Warning VSP2347: The monitor was unable to start the VS performance driver.  Windows cannot verify the digital signature for this file. A recent hardware or software change might have installed a file that is signed incorrectly or damaged, or that might be malicious software from an unknown source. Consider using the /Admin:Driver,Start and /Admin:Security options of VSPerfCmd from an elevated environment.  Performance counter data and detection of kernel mode execution is disabled.
Profiling started.
Instrumenting C:\Users\djdav\source\repos\PerfTest\PerfTest\\bin\PerfTest.dll in place
Info VSP3049: Small functions will be excluded from instrumentation.
Microsoft (R) VSInstr Post-Link Instrumentation 16.0.28713.1 x86
Analyzing component...
Instrumenting component...
##                   (5.56 %%)
###                  (11.11 %%)
####                 (16.67 %%)
#####                (22.22 %%)
######               (27.78 %%)
#######              (33.33 %%)
########             (38.89 %%)
#########            (44.44 %%)
###########          (50.00 %%)
############         (55.56 %%)
#############        (61.11 %%)
##############       (66.67 %%)
###############      (72.22 %%)
################     (77.78 %%)
#################    (83.33 %%)
##################   (88.89 %%)
###################  (94.44 %%)
#################### (100.00 %%)
Successfully instrumented file C:\Users\djdav\source\repos\PerfTest\PerfTest\\bin\PerfTest.dll.
Launching web server with profiling.
Launching profilable project.
Data written to C:\Users\djdav\AppData\Local\Temp\Report20190427-2230.vsp.
Profiling finished.
Profiling complete.

The “Windows cannot verify the digital signature for this file” error at the top seems odd. And the fact that it has applied instrumentation to the file in the project bin directory, not the process being attached isn’t great. (Though I did make sure the latest binary, plus the extra pdb file that appears to have been generated for diagnostics got copied over to the IIS site’s bin folder)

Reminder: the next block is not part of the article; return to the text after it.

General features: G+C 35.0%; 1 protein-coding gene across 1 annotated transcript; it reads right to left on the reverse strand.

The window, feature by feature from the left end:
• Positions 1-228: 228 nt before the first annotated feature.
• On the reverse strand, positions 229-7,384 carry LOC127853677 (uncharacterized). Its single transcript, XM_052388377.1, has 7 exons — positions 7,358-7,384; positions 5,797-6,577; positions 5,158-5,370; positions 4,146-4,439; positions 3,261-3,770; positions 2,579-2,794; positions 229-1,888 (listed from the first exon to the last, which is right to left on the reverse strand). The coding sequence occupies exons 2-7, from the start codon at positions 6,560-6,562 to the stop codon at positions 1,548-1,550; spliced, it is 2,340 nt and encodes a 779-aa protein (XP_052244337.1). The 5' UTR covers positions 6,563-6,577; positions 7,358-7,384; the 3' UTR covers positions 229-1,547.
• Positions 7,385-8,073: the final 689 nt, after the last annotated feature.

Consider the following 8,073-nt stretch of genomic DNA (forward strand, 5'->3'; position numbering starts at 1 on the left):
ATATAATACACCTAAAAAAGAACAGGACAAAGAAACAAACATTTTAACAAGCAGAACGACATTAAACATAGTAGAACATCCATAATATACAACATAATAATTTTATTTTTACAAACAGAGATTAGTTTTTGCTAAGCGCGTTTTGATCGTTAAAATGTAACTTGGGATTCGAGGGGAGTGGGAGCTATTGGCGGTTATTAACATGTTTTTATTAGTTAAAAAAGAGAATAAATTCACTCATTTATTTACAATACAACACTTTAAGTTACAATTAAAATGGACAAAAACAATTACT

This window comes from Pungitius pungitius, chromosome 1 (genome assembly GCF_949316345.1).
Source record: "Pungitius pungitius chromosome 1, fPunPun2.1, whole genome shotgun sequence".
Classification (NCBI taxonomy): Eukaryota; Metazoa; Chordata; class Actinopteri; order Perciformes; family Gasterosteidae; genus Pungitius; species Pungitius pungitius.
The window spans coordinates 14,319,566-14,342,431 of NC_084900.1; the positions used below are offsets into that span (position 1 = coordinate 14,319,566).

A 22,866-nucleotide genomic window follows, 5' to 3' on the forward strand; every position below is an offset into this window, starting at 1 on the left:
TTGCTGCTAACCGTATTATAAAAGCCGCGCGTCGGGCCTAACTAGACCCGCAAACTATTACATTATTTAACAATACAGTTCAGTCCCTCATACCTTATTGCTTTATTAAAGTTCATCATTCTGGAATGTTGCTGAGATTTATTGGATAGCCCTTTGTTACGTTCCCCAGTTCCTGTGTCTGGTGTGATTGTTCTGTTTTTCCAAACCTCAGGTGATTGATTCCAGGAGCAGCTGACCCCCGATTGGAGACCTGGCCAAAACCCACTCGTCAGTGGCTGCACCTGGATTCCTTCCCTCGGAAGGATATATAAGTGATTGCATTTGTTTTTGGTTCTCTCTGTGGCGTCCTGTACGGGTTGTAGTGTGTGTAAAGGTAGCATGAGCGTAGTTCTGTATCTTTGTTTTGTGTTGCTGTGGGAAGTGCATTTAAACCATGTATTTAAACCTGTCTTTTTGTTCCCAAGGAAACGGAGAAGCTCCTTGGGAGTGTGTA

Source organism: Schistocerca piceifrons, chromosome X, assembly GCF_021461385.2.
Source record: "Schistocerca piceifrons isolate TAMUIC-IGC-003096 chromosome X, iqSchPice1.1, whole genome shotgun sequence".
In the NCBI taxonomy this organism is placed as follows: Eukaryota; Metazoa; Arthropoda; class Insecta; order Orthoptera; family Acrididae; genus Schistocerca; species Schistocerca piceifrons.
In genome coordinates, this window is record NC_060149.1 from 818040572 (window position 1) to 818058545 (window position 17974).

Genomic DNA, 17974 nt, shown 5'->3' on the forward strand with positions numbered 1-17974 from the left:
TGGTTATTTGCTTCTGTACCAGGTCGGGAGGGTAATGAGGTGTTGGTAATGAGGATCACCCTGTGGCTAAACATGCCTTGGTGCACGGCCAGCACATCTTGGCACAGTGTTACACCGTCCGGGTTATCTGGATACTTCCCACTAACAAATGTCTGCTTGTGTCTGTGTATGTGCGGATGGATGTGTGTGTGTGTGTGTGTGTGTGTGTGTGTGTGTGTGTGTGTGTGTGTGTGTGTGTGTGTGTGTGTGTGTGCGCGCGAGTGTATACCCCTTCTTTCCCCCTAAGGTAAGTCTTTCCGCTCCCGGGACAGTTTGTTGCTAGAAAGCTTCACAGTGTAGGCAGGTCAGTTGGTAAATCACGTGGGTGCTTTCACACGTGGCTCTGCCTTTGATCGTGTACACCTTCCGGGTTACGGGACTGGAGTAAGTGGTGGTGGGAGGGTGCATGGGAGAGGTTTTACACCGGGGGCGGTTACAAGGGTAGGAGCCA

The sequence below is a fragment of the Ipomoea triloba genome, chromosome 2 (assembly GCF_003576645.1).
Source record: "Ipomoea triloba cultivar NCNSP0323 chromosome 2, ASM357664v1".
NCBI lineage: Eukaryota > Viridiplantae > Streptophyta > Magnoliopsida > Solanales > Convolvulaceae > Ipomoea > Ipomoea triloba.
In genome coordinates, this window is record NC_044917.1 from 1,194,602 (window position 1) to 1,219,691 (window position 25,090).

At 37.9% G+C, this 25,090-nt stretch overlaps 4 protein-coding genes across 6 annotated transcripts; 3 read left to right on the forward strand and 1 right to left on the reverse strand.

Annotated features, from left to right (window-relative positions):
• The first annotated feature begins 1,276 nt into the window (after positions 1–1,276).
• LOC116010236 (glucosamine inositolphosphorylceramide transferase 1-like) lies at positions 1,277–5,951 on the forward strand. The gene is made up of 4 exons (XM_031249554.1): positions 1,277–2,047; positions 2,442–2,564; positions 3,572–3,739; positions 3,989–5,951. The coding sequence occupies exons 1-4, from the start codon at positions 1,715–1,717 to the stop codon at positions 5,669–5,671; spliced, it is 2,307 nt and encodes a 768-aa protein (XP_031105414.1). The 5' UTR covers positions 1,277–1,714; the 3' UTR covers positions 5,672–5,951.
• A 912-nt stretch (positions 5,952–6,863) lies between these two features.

And, to cap it all, if I try to open the .vsp report file mentioned directly, I got:

And no report window was opened. That set of messages and problems makes me suspect that this approach is not actually attaching the performance monitoring to the IIS process correctly – but my knowledge of how this all works under the surface isn’t good enough to understand why right now.

(I’ve tried the command-line approach suggested by the messages above, and the switches mentioned, but they gave much the same error messages)

Conclusions…

I’ve done some googling around these issues and errors, but everything I’ve found so far talks about problems with older versions of Visual Studio. These posts are also mostly related to C++ or .Net Core projects. I’ve yet to find anything discussing these issues in VS2019 for .Net sites run under IIS. So, to be honest, I’m not sure if I’m just doing this wrong because of what’s changed, or if there’s actually a problem in Visual Studio. Either way, my Google-Fu has failed me.

But until I find an answer or a workaround to this, I’m going to stick with VS2017 when I need to do performance measurement. It may not have all the bells and whistles of the latest release, but I can make it profile Sitecore running in an IIS site – and that’s what’s key for me.

If anyone reading this knows what I’m doing wrong then let me know – I’d be happy to be able to replace this post with one describing how to do this correctly for Sitecore sites.

And meanwhile I’ll try to find time send some feedback to Microsoft, to see if they can help me.